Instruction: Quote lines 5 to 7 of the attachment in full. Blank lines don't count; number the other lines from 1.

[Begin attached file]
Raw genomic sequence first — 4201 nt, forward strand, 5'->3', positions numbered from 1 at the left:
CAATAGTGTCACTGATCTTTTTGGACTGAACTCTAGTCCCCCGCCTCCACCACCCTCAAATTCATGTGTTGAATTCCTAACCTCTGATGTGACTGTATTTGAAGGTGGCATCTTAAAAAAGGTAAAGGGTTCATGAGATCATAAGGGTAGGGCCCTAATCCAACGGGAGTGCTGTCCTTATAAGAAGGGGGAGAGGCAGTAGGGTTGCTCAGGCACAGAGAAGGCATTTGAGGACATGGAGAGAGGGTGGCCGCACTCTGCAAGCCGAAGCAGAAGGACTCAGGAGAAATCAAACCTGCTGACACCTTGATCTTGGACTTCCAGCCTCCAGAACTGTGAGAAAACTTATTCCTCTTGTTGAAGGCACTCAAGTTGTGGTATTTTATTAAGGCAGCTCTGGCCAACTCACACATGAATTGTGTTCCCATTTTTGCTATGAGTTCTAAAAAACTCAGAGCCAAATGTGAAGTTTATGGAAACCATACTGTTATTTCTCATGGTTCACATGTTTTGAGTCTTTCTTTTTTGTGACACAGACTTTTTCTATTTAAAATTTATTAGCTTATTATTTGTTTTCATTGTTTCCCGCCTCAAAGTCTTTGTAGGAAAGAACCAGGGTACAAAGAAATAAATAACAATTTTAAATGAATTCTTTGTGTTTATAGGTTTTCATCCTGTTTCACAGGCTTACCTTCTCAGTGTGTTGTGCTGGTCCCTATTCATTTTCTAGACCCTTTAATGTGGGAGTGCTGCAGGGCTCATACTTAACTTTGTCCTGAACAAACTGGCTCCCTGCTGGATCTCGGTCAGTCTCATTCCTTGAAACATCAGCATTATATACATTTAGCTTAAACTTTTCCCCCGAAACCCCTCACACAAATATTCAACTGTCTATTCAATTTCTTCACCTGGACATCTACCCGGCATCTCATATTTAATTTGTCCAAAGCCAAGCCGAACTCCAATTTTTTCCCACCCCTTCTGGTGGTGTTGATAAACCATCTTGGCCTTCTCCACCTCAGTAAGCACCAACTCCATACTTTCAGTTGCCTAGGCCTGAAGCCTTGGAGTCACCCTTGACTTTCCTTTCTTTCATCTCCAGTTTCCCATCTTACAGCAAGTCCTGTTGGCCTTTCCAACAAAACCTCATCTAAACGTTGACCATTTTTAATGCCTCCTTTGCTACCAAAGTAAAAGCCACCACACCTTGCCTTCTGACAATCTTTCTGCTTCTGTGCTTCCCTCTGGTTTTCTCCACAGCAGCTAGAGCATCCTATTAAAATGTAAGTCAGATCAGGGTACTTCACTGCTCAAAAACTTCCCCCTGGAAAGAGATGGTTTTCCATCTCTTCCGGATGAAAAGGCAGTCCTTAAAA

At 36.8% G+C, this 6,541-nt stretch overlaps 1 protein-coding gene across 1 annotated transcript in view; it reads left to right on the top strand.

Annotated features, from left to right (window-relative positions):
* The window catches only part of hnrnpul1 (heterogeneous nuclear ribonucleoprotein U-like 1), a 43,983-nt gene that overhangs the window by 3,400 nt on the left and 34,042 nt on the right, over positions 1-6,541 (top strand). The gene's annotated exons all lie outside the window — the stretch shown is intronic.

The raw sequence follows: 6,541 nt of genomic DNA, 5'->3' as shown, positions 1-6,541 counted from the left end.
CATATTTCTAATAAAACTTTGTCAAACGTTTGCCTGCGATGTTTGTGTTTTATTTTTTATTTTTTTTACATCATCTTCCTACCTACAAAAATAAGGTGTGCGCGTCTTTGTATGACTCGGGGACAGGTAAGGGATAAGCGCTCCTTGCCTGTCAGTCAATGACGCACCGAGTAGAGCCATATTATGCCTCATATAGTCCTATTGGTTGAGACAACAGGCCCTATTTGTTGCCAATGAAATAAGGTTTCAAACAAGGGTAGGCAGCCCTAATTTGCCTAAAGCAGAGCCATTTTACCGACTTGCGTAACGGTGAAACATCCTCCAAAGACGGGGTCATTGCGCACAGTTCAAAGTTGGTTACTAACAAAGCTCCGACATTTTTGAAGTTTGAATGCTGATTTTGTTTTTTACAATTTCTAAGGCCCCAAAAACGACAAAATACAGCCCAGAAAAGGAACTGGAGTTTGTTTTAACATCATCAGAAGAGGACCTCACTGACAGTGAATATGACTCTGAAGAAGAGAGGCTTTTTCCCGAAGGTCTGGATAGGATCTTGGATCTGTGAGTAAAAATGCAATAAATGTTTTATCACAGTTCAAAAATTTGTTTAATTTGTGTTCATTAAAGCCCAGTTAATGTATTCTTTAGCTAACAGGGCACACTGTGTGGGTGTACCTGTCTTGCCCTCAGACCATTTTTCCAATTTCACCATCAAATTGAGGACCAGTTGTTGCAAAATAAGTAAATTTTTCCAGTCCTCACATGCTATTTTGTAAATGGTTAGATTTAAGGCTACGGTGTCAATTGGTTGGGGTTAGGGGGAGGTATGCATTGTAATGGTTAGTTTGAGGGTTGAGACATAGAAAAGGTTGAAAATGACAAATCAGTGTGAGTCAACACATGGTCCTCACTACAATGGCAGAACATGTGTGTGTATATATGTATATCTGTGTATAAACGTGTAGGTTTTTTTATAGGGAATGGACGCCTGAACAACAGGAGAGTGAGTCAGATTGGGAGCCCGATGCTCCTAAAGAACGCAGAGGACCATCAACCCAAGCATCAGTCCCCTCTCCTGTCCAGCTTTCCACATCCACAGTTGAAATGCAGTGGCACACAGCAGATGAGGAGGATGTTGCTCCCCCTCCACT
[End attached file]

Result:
* The window catches only part of hnrnpul1 (heterogeneous nuclear ribonucleoprotein U-like 1), a 43,983-nt gene that overhangs the window by 3,400 nt on the left and 34,042 nt on the right, over positions 1-6,541 (top strand). The gene's annotated exons all lie outside the window — the stretch shown is intronic.

The raw sequence follows: 6,541 nt of genomic DNA, 5'->3' as shown, positions 1-6,541 counted from the left end.
CATATTTCTAATAAAACTTTGTCAAACGTTTGCCTGCGATGTTTGTGTTTTATTTTTTATTTTTTTTACATCATCTTCCTACCTACAAAAATAAGGTGTGCGCGTCTTTGTATGACTCGGGGACAGGTAAGGGATAAGCGCTCCTTGCCTGTCAGTCAATGACGCACCGAGTAGAGCCATATTATGCCTCATATAGTCCTATTGGTTGAGACAACAGGCCCTATTTGTTGCCAATGAAATAAGGTTTCAAACAAGGGTAGGCAGCCCTAATTTGCCTAAAGCAGAGCCATTTTACCGACTTGCGTAACGGTGAAACATCCTCCAAAGACGGGGTCATTGCGCACAGTTCAAAGTTGGTTACTAACAAAGCTCCGACATTTTTGAAGTTTGAATGCTGATTTTGTTTTTTACAATTTCTAAGGCCCCAAAAACGACAAAATACAGCCCAGAAAAGGAACTGGAGTTTGTTTTAACATCATCAGAAGAGGACCTCACTGACAGTGAATATGACTCTGAAGAAGAGAGGCTTTTTCCCGAAGGTCTGGATAGGATCTTGGATCTGTGAGTAAAAATGCAATAAATGTTTTATCACAGTTCAAAAATTTGTTTAATTTGTGTTCATTAAAGCCCAGTTAATGTATTCTTTAGCTAACAGGGCACACTGTGTGGGTGTACCTGTCTTGCCCTCAGACCATTTTTCCAATTTCACCATCAAATTGAGGACCAGTTGTTGCAAAATAAGTAAATTTTTCCAGTCCTCACATGCTATTTTGTAAATGGTTAGATTTAAGGCTACGGTGTCAATTGGTTGGGGTTAGGGGGAGGTATGCATTGTAATGGTTAGTTTGAGGGTTGAGACATAGAAAAGGTTGAAAATGACAAATCAGTGTGAGTCAACACATGGTCCTCACTACAATGGCAGAACATGTGTGTGTATATATGTATATCTGTGTATAAACGTGTAGGTTTTTTTATAGGGAATGGACGCCTGAACAACAGGAGAGTGAGTCAGATTGGGAGCCCGATGCTCCTAAAGAACGCAGAGGACCATCAACCCAAGCATCAGTCCCCTCTCCTGTCCAGCTTTCCACATCCACAGTTGAAATGCAGTGGCACACAGCAGATGAGGAGGATGTTGCTCCCCCTCCACT